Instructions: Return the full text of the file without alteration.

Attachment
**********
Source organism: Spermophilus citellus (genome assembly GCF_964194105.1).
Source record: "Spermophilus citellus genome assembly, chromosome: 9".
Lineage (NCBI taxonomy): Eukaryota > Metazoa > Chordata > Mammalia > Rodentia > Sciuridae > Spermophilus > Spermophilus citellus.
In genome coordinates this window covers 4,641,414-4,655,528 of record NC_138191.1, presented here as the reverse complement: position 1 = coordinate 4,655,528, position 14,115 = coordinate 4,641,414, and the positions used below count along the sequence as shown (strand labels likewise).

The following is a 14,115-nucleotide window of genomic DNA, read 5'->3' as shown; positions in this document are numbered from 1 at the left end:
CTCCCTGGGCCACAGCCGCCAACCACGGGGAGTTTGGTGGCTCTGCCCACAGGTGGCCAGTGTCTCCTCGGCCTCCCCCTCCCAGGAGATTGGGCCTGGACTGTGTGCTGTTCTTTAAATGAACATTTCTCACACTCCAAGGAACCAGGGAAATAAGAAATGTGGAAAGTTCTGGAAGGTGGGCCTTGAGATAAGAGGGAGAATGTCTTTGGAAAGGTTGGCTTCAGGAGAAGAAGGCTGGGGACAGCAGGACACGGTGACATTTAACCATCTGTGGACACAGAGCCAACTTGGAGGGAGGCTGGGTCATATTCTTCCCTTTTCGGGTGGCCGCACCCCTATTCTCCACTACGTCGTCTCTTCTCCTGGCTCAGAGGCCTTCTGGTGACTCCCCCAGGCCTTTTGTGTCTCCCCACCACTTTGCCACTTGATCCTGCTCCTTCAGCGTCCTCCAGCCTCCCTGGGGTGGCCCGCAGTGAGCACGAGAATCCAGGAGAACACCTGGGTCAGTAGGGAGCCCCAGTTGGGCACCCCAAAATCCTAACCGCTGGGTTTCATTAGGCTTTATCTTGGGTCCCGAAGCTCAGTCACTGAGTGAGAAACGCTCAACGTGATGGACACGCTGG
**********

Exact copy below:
Source organism: Spermophilus citellus (genome assembly GCF_964194105.1).
Source record: "Spermophilus citellus genome assembly, chromosome: 9".
Lineage (NCBI taxonomy): Eukaryota > Metazoa > Chordata > Mammalia > Rodentia > Sciuridae > Spermophilus > Spermophilus citellus.
In genome coordinates this window covers 4,641,414-4,655,528 of record NC_138191.1, presented here as the reverse complement: position 1 = coordinate 4,655,528, position 14,115 = coordinate 4,641,414, and the positions used below count along the sequence as shown (strand labels likewise).

The following is a 14,115-nucleotide window of genomic DNA, read 5'->3' as shown; positions in this document are numbered from 1 at the left end:
CTCCCTGGGCCACAGCCGCCAACCACGGGGAGTTTGGTGGCTCTGCCCACAGGTGGCCAGTGTCTCCTCGGCCTCCCCCTCCCAGGAGATTGGGCCTGGACTGTGTGCTGTTCTTTAAATGAACATTTCTCACACTCCAAGGAACCAGGGAAATAAGAAATGTGGAAAGTTCTGGAAGGTGGGCCTTGAGATAAGAGGGAGAATGTCTTTGGAAAGGTTGGCTTCAGGAGAAGAAGGCTGGGGACAGCAGGACACGGTGACATTTAACCATCTGTGGACACAGAGCCAACTTGGAGGGAGGCTGGGTCATATTCTTCCCTTTTCGGGTGGCCGCACCCCTATTCTCCACTACGTCGTCTCTTCTCCTGGCTCAGAGGCCTTCTGGTGACTCCCCCAGGCCTTTTGTGTCTCCCCACCACTTTGCCACTTGATCCTGCTCCTTCAGCGTCCTCCAGCCTCCCTGGGGTGGCCCGCAGTGAGCACGAGAATCCAGGAGAACACCTGGGTCAGTAGGGAGCCCCAGTTGGGCACCCCAAAATCCTAACCGCTGGGTTTCATTAGGCTTTATCTTGGGTCCCGAAGCTCAGTCACTGAGTGAGAAACGCTCAACGTGATGGACACGCTGG